The next aspect of this approach is the call to “seek and to save those which are lost,” rescuing them from the cruel dominion of the world, the flesh, and the devil, and calling them to come out and be separate from the ungodly structures and systems of the world, symbolically depicted, in Revelation 16-19, as Babylon the Great. However, those who are rescued are not rescued solely for an existence of eternal bliss in the fully consummated Kingdom of God in the age to come. They are also called to live this present life as signposts of the coming Kingdom as members of an alternative community, in which they grow together in faith, hope, and love, continually experiencing spiritual healing, and ministering it one to another in the therapeutic community that is the Church of the Lord Jesus Christ.
Called to Serve
Closely related to the call to “rescue the perishing” is the call to serve. It is at this juncture that the Christ, the Faithful Suffering Servant model departs significantly from the Christ against Culture model. While it is true that culture, inasmuch as we equate it with the structures and systems of this world, will almost always set itself up in opposition to uncompromising Christian discipleship, the calling and purpose of Christians, in this present dispensation, is not to condemn those who are presently subject to this world, but to lead them to salvation through faith in Christ, who came to “give his life as a ransom for many.” As those sent out by Jesus, in the same way as He Himself was sent by the Father, we identify with His call “not to be served, but to serve,” and to direct this service to the very ones among whom we are to live as candles in the midst of the darkness.
In the Midst of Culture
As faithful suffering servants, we do not isolate ourselves from the world around us, and the dire condition of those who groan under the oppression of its cruel taskmasters. We are not passive quietists living our own lives, and minding our own business, separated from those we are seeking to rescue. No! The love of Christ constrains us to actively and enthusiastically pour ourselves out in acts of service and practical kindness, following the example of our Lord, who healed the sick, and set the captives free, and graciously showered His love upon them, during His first advent here on Earth.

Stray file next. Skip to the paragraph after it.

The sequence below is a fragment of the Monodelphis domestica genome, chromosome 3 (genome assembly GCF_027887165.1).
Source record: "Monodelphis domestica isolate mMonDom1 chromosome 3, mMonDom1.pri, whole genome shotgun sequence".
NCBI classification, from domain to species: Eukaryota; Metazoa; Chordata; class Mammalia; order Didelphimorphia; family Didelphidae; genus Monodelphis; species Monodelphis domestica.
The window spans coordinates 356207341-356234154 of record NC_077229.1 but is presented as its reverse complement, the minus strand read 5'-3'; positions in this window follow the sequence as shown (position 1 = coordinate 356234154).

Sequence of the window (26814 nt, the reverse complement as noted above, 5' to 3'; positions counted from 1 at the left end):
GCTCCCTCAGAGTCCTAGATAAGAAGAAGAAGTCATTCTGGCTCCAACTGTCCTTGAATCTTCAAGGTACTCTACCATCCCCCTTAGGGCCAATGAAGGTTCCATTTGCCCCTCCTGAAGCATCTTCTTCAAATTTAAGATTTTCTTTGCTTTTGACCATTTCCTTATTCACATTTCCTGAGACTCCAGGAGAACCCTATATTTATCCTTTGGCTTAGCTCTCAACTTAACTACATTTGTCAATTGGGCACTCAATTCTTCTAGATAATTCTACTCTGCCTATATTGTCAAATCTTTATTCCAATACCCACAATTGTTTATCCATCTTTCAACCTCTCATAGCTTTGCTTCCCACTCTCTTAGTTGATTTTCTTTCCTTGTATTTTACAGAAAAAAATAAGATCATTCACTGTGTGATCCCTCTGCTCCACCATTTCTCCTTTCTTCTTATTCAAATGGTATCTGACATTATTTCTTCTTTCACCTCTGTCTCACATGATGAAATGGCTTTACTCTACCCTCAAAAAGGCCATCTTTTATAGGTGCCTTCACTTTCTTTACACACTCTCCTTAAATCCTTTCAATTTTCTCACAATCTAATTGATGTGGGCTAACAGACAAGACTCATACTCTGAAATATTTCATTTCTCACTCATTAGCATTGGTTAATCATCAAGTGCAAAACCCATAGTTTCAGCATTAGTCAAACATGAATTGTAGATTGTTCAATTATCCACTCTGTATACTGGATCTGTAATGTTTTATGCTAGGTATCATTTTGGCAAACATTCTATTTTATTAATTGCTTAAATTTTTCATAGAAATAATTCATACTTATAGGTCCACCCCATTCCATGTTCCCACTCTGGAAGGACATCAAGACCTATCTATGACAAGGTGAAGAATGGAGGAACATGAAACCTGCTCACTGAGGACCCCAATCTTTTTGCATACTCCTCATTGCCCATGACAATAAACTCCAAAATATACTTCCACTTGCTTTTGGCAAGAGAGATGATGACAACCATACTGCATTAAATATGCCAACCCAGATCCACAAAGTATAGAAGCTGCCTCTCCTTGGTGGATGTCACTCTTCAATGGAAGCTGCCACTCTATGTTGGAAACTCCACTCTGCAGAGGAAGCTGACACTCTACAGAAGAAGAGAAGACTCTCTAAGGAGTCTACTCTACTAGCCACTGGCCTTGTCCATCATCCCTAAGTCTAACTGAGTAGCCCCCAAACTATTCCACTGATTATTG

Called to Be Faithful
As faithful suffering servants, we also patiently wait for the consummation of the Kingdom in the day when our Lord returns to judge the wicked and the just, and establish His visible rule over all the cultures and structures of this earth. In the meantime, we refrain from seeking to forcibly introduce the Kingdom of God, with its ultimate implications, ahead of time, cognizant of the fact that on those occasions when Christians have sought to exercise dominion over the structures of this world independent of the physical presence of Jesus Himself to take charge and rule the nations with an iron rod of justice, the end result has more often than not proven disastrous for the true advance of kingdom values. None of this means that, in the meantime, we refrain in any way from actively rescuing the perishing, diligently working toward the edification of the community of the redeemed, and passionately serving the needy and oppressed in our midst to the very best of our ability, with the strength and wisdom the Holy Spirit gives us. Indeed, we seek to be the most faithful stewards we possibly can, knowing the way we live our lives here on Earth will have momentous consequences for eternity.
*See, for example, Matthew 4:8; Luke 12:30; John 8:23, 12:31, 15:18, 16:33, 17:6-19, 18:36; Romans 12:2; 1 Corinthians 2:12, 11:32; 2 Corinthians 10:1-6; Galatians 4:3, 6:14; Ephesians 2:2, 6:12; Colossians 2:8, 20; James 1:27, 4:4; 2 Peter 1:4, 2:20; 1 John 2:15-17; 3:1, 13; 4:1-6; 5:4-5, 19.